That’s exactly what you’ll find in our below list of graphic design jobs which we hope will help demystify some of the terms and provide a little bit of guidance as to how to get a graphic design job (as well as what kind of salary to expect once you do).
But it bears repeating: unlike our previous job glossary lists (such as the guides to jobs in film and broadcast journalism), rarely are two individual graphic design jobs alike and there’s a lot of crossover between duties. As such, average salaries are given as very rough rules of thumb only.
We’ve also provided an approximate difficulty scale which indicates not the technical requirements of the job, but how difficult it is to get full time, paid work. Without further ado…
The debate continues to rage as to whether designing for print is a dying art form (and it is true that jobs in this sector have diminished), but creating artwork that is intended solely for printed materials is still in demand. It’s a highly technical field, requiring in-depth knowledge of both traditional print techniques and their integration with contemporary digital advancements.
Print Designer Career Path: While ‘print designer’ is a blanket term covering a wide number of subsets (such as package designer below), those looking to acquire print design jobs are nearly always required to have attended graphic design school beforehand. Proficiency in the Adobe suit and particularly InDesign Quark Xpress are also essential before hitting the classifieds.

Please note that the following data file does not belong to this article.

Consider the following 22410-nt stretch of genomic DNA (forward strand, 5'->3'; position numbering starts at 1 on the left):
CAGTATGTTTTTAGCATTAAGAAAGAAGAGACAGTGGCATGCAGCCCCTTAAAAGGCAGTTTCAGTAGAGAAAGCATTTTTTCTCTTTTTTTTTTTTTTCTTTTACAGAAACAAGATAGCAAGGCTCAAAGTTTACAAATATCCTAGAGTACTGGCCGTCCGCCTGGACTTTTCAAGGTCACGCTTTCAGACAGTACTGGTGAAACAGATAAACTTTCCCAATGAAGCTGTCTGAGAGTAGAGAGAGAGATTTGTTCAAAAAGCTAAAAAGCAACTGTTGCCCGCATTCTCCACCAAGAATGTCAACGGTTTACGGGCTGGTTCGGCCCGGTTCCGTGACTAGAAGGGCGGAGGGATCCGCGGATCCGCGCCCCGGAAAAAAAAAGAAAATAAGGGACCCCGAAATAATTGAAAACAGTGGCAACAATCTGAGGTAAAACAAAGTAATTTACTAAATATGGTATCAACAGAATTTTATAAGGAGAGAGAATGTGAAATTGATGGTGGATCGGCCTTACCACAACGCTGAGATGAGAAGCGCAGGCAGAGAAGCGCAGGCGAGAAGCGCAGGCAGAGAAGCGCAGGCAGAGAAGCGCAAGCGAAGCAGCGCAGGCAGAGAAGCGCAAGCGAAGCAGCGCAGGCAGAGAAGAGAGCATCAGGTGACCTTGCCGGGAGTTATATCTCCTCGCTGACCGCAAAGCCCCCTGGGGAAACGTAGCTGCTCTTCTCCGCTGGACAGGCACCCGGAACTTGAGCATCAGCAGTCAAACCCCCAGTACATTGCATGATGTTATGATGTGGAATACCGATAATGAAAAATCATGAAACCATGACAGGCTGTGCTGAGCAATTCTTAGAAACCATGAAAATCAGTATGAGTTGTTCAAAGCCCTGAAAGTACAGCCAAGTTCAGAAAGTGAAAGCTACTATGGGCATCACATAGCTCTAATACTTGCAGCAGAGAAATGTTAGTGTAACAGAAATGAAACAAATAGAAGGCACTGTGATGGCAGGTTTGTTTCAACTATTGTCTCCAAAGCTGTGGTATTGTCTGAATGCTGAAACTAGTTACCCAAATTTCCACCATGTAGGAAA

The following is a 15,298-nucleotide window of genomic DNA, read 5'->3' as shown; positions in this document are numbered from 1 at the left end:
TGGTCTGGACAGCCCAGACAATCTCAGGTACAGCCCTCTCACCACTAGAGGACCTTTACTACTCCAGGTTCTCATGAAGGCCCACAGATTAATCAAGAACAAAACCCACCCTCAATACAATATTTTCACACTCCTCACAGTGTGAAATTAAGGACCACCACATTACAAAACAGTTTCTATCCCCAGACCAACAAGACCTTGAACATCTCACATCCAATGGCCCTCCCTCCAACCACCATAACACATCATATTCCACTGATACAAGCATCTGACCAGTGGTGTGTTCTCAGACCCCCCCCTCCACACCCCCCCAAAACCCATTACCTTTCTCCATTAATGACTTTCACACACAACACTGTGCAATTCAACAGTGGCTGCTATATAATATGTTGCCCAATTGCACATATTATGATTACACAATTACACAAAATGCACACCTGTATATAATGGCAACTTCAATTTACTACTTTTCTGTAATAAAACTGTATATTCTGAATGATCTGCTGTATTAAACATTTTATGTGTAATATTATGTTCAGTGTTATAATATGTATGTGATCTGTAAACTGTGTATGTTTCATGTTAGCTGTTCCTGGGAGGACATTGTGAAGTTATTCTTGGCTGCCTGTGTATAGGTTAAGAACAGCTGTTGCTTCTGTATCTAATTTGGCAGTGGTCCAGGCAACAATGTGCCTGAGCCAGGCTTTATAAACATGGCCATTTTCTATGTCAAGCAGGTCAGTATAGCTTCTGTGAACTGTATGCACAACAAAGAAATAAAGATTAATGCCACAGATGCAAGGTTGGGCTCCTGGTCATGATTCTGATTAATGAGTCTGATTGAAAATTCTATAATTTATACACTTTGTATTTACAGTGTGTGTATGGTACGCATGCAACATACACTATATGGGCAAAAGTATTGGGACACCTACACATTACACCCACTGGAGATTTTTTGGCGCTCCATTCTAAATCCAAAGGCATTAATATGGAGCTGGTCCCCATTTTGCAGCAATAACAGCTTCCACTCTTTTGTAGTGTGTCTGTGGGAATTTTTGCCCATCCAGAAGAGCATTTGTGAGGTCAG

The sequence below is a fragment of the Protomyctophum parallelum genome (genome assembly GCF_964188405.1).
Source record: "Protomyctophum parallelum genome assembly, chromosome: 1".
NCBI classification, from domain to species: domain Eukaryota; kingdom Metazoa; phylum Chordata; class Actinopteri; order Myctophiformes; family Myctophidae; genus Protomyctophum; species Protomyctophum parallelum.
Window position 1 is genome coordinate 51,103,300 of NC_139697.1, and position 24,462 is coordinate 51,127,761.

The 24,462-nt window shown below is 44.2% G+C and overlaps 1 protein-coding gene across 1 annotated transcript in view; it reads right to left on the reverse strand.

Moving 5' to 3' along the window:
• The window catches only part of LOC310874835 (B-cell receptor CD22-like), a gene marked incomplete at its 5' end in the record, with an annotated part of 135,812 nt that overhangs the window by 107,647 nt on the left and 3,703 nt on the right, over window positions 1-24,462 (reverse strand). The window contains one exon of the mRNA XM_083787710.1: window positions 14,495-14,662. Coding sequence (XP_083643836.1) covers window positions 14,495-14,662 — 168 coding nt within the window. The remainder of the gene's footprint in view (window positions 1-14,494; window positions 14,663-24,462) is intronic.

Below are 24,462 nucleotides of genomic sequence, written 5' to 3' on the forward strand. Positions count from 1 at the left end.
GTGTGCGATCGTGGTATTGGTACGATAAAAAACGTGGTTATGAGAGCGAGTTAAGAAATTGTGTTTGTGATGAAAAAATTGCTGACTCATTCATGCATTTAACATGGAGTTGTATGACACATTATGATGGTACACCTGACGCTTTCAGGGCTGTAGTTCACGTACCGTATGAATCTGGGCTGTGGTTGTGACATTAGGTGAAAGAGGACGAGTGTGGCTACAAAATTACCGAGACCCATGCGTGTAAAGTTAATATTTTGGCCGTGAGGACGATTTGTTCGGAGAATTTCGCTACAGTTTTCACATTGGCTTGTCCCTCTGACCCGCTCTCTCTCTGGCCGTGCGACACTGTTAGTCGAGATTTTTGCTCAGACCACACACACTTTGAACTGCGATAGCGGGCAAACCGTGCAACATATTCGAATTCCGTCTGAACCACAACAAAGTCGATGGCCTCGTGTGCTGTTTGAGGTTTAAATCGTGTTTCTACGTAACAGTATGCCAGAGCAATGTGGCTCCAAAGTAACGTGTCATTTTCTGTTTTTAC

Pros: There’s a recognizable feeling of merit to work solely for print these days, and once you’ve mastered the art, you can tackle pretty much any job in the industry. Regular, 9 to 5 hours are also common.
Cons: The number of print jobs is dwindling rapidly – those working for book, newspaper and periodicals can expect a 16% decrease in jobs between 2012 and 2022 (according to the Bureau of Labor Statistics).
Print Designer Salary: The median average is , 000, but the mean average is useless for print design salaries given the variance across the industry.
Unlike a print designer, a web designer deals specifically in graphic elements intended for viewing on a desktop or mobile device. Given the hugely varied nature of the work that falls into this category, it’s a broad term that covers a large swathe of the industry and is often conflated with web development; for the purposes of this entry, we’re going to focus specifically on graphic web design rather than coding.
Web Designer Career Path: While graphic design school and related qualifications can offer a huge step up, a lot of web designers are self-taught and build up their portfolios gradually to score further work. As above, the ability to also code in a variety of language is massively beneficial.
Pros: A reasonable degree of creative control, plus opportunities to work either on a freelance basis or salaried depending on your preference.
Cons: It’s an extremely saturated market, so competition is high while the pay is low for what is actually a very skilled job.